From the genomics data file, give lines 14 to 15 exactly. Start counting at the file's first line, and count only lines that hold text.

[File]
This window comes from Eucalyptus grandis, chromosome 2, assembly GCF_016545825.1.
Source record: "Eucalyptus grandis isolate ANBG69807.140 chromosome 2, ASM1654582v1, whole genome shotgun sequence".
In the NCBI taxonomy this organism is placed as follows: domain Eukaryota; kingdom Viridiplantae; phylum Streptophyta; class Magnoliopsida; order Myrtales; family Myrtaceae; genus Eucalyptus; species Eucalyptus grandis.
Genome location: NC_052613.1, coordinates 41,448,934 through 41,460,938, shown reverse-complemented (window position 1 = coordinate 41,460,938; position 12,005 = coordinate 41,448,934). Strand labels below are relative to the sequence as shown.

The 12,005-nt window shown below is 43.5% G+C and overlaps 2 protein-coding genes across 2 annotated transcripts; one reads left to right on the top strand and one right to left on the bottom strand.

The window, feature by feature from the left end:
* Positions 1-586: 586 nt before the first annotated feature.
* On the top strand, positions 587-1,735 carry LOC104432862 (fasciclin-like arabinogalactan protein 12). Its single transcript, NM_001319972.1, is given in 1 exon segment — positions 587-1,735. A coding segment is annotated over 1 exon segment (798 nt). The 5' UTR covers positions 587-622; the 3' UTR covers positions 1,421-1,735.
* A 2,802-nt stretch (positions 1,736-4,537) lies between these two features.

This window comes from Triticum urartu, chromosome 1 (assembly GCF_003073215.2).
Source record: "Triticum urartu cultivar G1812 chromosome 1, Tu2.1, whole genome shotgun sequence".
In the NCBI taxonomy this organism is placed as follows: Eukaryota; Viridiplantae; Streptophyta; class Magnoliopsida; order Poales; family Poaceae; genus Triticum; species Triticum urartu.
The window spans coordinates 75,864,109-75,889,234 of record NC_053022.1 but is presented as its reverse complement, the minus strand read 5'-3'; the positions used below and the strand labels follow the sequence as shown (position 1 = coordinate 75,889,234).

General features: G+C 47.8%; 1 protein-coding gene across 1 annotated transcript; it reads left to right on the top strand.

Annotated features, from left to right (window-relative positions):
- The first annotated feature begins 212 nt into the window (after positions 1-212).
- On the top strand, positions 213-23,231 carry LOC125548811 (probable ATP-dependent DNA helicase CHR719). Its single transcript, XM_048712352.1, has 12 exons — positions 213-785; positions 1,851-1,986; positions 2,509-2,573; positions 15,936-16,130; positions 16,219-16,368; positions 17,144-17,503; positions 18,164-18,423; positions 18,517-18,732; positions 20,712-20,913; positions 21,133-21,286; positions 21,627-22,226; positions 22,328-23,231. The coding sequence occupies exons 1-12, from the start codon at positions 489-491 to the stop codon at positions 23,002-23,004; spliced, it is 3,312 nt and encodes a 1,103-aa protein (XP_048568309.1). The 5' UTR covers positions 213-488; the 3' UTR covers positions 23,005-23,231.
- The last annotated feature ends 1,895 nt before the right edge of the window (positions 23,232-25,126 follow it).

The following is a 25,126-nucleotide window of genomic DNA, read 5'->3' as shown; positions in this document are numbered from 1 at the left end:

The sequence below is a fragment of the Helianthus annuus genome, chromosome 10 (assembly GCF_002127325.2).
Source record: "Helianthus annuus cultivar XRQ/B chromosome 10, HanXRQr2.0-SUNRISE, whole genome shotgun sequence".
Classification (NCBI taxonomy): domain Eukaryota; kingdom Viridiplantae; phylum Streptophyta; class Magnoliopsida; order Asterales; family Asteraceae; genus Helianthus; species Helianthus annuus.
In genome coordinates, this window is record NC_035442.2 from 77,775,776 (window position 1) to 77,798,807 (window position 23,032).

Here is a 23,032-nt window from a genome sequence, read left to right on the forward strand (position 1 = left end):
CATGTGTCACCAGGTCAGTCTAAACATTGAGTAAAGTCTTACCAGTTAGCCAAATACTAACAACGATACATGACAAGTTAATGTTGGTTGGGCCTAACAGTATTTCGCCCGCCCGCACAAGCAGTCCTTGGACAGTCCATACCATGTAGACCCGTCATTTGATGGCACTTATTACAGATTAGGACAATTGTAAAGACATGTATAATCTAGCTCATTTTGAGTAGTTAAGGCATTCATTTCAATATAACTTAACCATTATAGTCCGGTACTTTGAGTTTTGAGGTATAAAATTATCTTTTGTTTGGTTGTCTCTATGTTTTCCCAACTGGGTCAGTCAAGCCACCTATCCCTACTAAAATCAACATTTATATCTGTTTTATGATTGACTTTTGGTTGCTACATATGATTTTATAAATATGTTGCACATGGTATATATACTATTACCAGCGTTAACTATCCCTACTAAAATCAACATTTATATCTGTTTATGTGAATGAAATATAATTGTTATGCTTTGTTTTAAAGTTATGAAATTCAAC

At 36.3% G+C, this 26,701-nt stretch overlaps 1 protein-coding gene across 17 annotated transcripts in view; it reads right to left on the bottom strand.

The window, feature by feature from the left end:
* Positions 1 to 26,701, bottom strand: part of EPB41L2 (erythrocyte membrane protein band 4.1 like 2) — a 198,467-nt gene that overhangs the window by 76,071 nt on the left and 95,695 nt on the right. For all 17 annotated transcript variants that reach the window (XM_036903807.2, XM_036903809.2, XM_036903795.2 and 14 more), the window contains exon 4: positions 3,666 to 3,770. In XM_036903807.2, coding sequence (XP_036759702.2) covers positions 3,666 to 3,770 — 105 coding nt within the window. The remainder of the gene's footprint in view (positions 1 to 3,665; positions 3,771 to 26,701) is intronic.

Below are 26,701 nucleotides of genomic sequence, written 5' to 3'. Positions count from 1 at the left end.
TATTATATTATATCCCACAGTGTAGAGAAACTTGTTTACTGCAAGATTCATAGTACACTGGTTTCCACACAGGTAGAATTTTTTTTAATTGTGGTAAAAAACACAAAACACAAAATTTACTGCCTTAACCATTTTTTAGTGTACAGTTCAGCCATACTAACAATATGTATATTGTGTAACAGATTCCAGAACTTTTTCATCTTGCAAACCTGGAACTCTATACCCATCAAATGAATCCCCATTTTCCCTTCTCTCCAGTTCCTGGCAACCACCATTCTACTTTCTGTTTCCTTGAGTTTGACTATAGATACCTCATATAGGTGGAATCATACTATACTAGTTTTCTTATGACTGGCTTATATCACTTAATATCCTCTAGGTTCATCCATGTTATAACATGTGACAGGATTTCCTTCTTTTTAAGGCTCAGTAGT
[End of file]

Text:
General features: G+C 47.8%; 1 protein-coding gene across 1 annotated transcript; it reads left to right on the top strand.

Annotated features, from left to right (window-relative positions):